Celebrating Native Plant Gardens & Gardeners

You know who you are…

Rusty-patched Bumblebee

…you have a passion to not only grow plants and create beautiful spaces, but also to nourish the landscape. It may have started with just one milkweed (Asclepias spp.) plant to support the life cycle of the monarch butterfly. Or perhaps you’ve had the opportunity to attend a terrific webinar with speakers like Lorraine Johnson (author of 100 Easy-to-Grow Native Plants), Rebecca McMackin (of Brooklyn Bridge Park), Brenda VanRyswyk (Conservation Halton), Sean James (Sean James Consulting) or Catherine Kavassalis (Master Gardeners of Ontario) that just flicked that switch from adding exotic plant species to creating whole ecosystems with native plants. Maybe someone gave you books by author Doug Tallamy that you re-read and quote to friends, family and neighbours. Whatever it was… gardeners like you are beginning to shift the tide from gardens that just look pretty to ones that function as ecosystems (while also being pretty, of course). It’s time to celebrate your efforts and also keep the conversation going with neighbours and friends, by applying for recognition for your garden.

There are many programs out there–from national to local grass roots organizations. Most are supported by non-profits that require an application be submitted and once reviewed, you are awarded signage for your garden (Read more below). You could even create your own recognition program by painting a sign. One of the best I’ve seen was created on a chalkboard by Jessie Blake. It was updated regularly with “What is blooming”. You might also include: “Who’s Visiting the Garden”.

Create your own recognition program by making a sign to let your community learn about your garden. – Credit to Jessie Blake, Dundas, Ontario

There are many programs and resources available to support home gardeners at the website links below. Most of these programs are through self-nomination with a written application form.

There is only one program I could find in Ontario that offers in-person visits offering expert advice to successful Applicants who complete the application & qualify for possible certification as either a Monarch or Caterpillar Award garden. This is the Monarch Awards in the City of Hamilton, the brainchild of native plant advocate and Halton Master Gardener Beverley Wagar.

The first awards year of the Monarch Awards was in 2016. Originating with a group of 6 volunteers from diverse backgrounds, the idea for an “alternative” garden awards program quickly gained momentum. The organizing committee includes staff from the Hamilton Naturalists Club, Environment Hamilton, along with volunteers from the Royal Botanical Gardens, the Crown Point Garden Club, as well as individuals.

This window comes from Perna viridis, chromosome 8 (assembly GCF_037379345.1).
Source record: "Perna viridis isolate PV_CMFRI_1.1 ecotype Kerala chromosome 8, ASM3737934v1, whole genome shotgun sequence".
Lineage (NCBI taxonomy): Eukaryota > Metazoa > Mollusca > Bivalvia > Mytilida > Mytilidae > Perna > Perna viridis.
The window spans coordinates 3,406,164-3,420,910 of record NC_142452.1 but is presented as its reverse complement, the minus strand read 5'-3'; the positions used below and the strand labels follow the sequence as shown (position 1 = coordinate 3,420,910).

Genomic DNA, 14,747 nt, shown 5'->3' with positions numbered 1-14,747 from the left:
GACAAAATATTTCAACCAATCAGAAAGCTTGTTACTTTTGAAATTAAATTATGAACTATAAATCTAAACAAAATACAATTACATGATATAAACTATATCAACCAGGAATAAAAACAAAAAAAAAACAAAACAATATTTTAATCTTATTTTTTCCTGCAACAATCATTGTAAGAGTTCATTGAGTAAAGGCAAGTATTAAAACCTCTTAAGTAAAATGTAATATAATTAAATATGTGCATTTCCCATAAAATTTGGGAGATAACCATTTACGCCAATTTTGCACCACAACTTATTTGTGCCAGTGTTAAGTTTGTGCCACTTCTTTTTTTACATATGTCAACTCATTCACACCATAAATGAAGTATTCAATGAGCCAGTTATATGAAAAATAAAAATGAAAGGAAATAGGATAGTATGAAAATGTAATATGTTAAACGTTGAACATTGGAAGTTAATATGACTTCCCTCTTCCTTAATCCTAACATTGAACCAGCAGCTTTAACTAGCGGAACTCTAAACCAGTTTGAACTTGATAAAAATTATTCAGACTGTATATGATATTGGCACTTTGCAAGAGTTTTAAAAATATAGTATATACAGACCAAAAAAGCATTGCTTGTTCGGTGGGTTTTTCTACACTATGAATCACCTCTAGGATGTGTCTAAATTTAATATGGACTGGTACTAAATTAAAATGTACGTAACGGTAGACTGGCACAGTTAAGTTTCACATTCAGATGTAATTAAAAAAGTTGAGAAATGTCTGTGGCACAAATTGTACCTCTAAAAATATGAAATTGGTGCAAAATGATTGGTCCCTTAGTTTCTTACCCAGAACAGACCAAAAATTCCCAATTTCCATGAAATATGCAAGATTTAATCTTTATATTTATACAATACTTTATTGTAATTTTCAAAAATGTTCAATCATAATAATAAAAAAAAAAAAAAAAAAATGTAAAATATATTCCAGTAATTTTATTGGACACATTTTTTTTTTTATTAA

Rather than awards based solely on the visual appearance of a home garden, these awards are focused on the function of the garden. The application questionaire asks the gardener to share information regarding: soil, water, plants, materials/hardscaping, cultural practices, and aesthetics.  It includes a Scoring Rubric for prospective applicants.

Here is the overview of the Monarch Awards, which are only available to Hamilton residents.


Working on your garden? Keeping nature in mind? – – Apply for a Monarch Award! Whether your garden is large or small, ambitious or modest, expert or neophyte– the application is the same. If you entered in previous years, you’re encouraged to enter again. Let us know what you’ve been up to! Each year the Monarch Awards program recognizes gardeners who want their gardens to not only LOOK good but also DO good.

  • If you:
    • have lots of diversity, especially with native plants
    • manage rainfall on your property
    • choose hardscape features with the environment in mind
    • are a neighbourhood beacon for ecological gardening

Entry deadline is midnight on Tuesday June 21, 2022 (summer solstice). Site visits are scheduled for mid-July.

Here are some other programs available to home gardeners in Ontario

    • Garden Certification Program – any outdoor space that is influenced by a green (or not so green!) thumbs. Everything from veggie gardens to water gardens, acres of land to containers on a patio, a meadow maintained for butterflies to a curated perennial bed, shoreline properties to urban plots – all outdoor spaces can help wildlife. No matter your location, level of experience, garden style or budget, your garden can be beautiful and beneficial for wildlife.